The rest is pretty much there. The original says that you should not be stopping strength but instead evading it or warding it off so it could continue to flow. It uses the verb 受け流す [ukenagasu] - to evade, to elude, to ward off an attack.

Breath of Nature


And finally we reached a little subset of Breath of Nature passive skills! As usual, we'll discuss the parts of the descriptions they have in common just once and then move on to their differences.

Both these skills are called 幹の息吹 [kan no ibuki], where [kan] means "trunk" or "core" and is a part of the word 体幹 [taikan] - posture, and 息吹 [ibuki] means "breath". I got curious why in Breath of Life the word for "breath" was 呼吸 [kokyu:] and here it is 息吹 [ibuki] so I looked up the differences. As far as I understand, they can be used interchengeably but each one also has a specific meaning. For example, 呼吸 [kokyu:] breathing indicates the physical process of inhaling and exhaling while 息吹 [ibuki] might have the metaphoric meaning of "breathing as regaining energy". I think it fits really well because Breath of Life from Shinobi Arts has to do with restoring vitality and literal breathing while Breath of Nature is more metaphorical and has to do with energy - or Posture - restoration. Everything fits!

"A state of continued alertness" is 残心 [zanshin] - a martial arts term that denotes a state of relaxed alertness and can refer to body's posture after a technique is executed. The description futher mentions this specific type of breath that the localization translated as "exhaling deeply from within". If in the Breath of Life shinobi straighten - 整える [totonoeru] - their body and mind, Ashina warriors straighten 体勢 [taisei] - posture. As you can see, there is a lot of technical stuff because Ashina Style is a legit martial art and not just a bunch of techniques that allow you to hopefully live a little bit longer, like Shinobi Arts.

Breath of Nature: Light


The names of each individual Breath of Nature skills mirror those of Breath of Life, this one is called [yo:] - the kanji for sun, light and also yang, as in "yin and yang".

Breath of Nature: Shadow


This skill also uses [in] for "shadow" - the kanji denoting shadow and yin. Wolf gains this skill after defeating Armored Warrior, and the unique part of this description explains why he got this skill, just like Breath of Life: Shadow explains why he got it after defeated O'Rin and almost in the same words :D This special breath exhalation becomes deeper.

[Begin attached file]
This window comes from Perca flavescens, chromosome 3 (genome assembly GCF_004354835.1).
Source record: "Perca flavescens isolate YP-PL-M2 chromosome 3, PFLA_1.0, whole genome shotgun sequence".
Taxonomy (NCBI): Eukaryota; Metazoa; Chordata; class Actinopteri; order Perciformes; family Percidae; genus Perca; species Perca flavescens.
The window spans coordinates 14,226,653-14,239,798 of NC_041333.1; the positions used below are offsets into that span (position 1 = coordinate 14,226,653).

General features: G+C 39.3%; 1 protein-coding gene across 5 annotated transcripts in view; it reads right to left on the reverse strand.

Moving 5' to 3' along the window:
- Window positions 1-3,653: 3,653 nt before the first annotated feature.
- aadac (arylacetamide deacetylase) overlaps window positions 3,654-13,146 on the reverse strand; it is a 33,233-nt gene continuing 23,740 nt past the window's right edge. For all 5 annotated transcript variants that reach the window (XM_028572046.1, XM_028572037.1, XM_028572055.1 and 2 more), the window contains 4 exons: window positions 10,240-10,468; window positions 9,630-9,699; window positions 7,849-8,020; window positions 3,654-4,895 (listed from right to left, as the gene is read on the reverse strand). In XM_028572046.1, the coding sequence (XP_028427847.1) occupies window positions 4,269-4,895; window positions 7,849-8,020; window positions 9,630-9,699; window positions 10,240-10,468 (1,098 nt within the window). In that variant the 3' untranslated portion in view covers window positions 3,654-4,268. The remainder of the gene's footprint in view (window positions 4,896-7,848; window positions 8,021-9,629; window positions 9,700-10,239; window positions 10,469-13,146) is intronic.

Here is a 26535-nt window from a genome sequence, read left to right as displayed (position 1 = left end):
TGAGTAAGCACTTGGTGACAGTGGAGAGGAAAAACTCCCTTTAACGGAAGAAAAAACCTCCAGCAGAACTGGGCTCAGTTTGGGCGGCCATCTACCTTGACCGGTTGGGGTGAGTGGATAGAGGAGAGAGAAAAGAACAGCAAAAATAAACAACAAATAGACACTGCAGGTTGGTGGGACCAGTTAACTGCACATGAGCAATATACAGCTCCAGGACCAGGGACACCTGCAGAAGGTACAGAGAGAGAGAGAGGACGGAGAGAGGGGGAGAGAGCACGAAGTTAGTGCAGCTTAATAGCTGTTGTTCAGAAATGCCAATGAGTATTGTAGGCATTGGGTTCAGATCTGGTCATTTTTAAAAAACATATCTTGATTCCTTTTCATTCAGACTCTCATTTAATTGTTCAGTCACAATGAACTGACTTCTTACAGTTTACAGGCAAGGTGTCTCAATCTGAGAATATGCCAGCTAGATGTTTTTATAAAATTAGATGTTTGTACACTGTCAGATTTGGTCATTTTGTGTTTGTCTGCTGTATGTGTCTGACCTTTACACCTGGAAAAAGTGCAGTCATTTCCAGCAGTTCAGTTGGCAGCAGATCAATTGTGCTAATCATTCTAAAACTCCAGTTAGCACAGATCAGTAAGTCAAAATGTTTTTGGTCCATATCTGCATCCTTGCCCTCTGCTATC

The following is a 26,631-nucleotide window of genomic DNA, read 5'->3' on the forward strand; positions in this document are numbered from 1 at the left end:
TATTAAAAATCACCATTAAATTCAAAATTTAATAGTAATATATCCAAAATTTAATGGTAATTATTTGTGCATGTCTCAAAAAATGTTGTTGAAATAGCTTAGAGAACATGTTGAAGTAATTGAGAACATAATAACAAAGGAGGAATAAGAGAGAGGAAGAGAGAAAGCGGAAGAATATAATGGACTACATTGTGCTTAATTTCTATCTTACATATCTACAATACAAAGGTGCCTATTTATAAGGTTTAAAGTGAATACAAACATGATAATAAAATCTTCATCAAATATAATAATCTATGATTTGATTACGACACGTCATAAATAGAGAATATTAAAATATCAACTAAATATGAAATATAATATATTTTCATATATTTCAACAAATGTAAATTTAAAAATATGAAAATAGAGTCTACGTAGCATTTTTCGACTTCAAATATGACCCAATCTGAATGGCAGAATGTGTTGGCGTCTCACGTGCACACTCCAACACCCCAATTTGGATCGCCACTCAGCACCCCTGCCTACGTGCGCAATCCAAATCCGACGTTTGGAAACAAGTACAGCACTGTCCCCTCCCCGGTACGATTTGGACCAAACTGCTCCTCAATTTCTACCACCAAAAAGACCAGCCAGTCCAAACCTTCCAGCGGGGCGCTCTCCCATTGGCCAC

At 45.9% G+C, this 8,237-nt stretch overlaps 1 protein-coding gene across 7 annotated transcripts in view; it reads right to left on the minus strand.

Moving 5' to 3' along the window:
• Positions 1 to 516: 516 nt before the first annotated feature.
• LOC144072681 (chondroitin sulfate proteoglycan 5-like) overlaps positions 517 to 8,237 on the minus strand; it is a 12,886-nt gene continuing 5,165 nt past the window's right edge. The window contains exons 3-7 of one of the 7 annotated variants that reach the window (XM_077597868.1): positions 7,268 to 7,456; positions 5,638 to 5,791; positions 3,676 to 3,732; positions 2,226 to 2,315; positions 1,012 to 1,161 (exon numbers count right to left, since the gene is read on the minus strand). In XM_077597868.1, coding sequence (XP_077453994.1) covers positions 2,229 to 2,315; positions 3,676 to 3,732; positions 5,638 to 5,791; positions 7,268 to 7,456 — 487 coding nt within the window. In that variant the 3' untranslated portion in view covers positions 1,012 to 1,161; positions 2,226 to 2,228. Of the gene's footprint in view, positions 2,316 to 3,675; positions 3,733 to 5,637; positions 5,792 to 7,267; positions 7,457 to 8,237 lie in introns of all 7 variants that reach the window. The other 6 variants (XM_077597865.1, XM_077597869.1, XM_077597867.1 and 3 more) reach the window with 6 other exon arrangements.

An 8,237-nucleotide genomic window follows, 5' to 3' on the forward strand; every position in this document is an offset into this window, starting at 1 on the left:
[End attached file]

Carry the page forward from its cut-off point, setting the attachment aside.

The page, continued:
Interesting that this skill that you get outside of the tree has "shinobi" instead of "ashina style", even though the rest of the line about fighting when outnumbered is the same. Nice detail!


Well, I did not expect such a deep dive into history in this post but it was so fascinating :D Since Arts and Styles are storytelling tools in Sekiro, I was thinking about what Ashina Style and those people who use it can tell us about the story. I think that the most incredible thing is that Genichiro doesn't use Ashina Style at all even though he is the adopted heir of Isshin and the next leader of the clan. He doesn't use anything Ashina Style during his boss fight, he is basically an okami boy. Apparently, Tomoe was a cooler mentor than Isshin the Sword Saint! :D I think it's both really funny - and touching at the same time. When you give Isshin Unrefined Sake he talks about Tomoe and it's obvious that he respected her and her fighting prowess a great deal. Probably this is why he was not against her being Genichiro's mentor - and also his own mentor too since Kensei Isshin also wields lightning and I really doubt he learned it all by himself.

However, he did have a devoted student, and it was Emma. I've never actually fought her because I never chose Shura ending, but from what I saw she wields all the Ichimonji and Ashina Cross stuff you can think of and she also fights a lot like O'Rin.

In the Shura ending Isshin, surprisingly, wields fire: he has this attack where he stomps the burning ground and then does a big slash coating his sword in flames. It looks a lot like Living Force from the Prosthetic Arts, although Isshin doesn't use any tools. However, Living Force is a part of Mushin Arts which is a compound style that combines techniques from all the styles Isshin encountered during his life, and it does have Living Force as a requirement for Empowered Mortal Draw together with Ashina Cross. I was asked once how I'd explain Isshin's fire attacks during this bossfight, so here it is :D

In the next post we'll talk about Temple Arts, and, if it doesn't require 10 pages of real history of Japan for context, we'll cover Mushin Arts too!

As usual, stay tuned here and on the Lair's YouTube channel not to miss out on anything.

Thank you for your time.

Take care.

All Sekiro posts


My name is Shetani. I am a linguist (EN-JP), and I write about videogames. I am on hiatus till May, see you then!